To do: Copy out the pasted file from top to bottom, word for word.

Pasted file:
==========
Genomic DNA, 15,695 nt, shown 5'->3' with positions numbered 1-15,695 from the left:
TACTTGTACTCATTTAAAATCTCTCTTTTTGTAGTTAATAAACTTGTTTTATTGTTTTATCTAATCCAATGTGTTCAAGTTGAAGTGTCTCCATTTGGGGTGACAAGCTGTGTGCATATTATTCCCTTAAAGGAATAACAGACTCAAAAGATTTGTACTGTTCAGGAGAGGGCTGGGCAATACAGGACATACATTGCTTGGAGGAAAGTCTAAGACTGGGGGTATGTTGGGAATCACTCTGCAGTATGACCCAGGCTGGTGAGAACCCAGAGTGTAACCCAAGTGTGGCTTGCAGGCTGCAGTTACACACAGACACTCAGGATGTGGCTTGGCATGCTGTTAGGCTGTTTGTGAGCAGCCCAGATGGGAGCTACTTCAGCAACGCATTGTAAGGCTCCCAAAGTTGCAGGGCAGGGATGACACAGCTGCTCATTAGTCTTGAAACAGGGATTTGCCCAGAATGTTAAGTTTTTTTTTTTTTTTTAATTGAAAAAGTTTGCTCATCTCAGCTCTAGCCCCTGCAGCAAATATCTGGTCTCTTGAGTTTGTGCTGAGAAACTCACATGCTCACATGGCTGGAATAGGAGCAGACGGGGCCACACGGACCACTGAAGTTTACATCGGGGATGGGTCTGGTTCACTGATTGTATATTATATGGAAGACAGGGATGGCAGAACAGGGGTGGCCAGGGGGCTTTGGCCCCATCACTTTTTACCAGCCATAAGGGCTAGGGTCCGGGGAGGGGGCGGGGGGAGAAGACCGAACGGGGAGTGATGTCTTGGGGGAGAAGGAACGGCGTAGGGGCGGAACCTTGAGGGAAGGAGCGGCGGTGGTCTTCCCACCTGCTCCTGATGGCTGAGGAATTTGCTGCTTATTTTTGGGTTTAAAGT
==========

Genomic DNA, 15,695 nt, shown 5'->3' with positions numbered 1-15,695 from the left:
TACTTGTACTCATTTAAAATCTCTCTTTTTGTAGTTAATAAACTTGTTTTATTGTTTTATCTAATCCAATGTGTTCAAGTTGAAGTGTCTCCATTTGGGGTGACAAGCTGTGTGCATATTATTCCCTTAAAGGAATAACAGACTCAAAAGATTTGTACTGTTCAGGAGAGGGCTGGGCAATACAGGACATACATTGCTTGGAGGAAAGTCTAAGACTGGGGGTATGTTGGGAATCACTCTGCAGTATGACCCAGGCTGGTGAGAACCCAGAGTGTAACCCAAGTGTGGCTTGCAGGCTGCAGTTACACACAGACACTCAGGATGTGGCTTGGCATGCTGTTAGGCTGTTTGTGAGCAGCCCAGATGGGAGCTACTTCAGCAACGCATTGTAAGGCTCCCAAAGTTGCAGGGCAGGGATGACACAGCTGCTCATTAGTCTTGAAACAGGGATTTGCCCAGAATGTTAAGTTTTTTTTTTTTTTTTAATTGAAAAAGTTTGCTCATCTCAGCTCTAGCCCCTGCAGCAAATATCTGGTCTCTTGAGTTTGTGCTGAGAAACTCACATGCTCACATGGCTGGAATAGGAGCAGACGGGGCCACACGGACCACTGAAGTTTACATCGGGGATGGGTCTGGTTCACTGATTGTATATTATATGGAAGACAGGGATGGCAGAACAGGGGTGGCCAGGGGGCTTTGGCCCCATCACTTTTTACCAGCCATAAGGGCTAGGGTCCGGGGAGGGGGCGGGGGGAGAAGACCGAACGGGGAGTGATGTCTTGGGGGAGAAGGAACGGCGTAGGGGCGGAACCTTGAGGGAAGGAGCGGCGGTGGTCTTCCCACCTGCTCCTGATGGCTGAGGAATTTGCTGCTTATTTTTGGGTTTAAAGT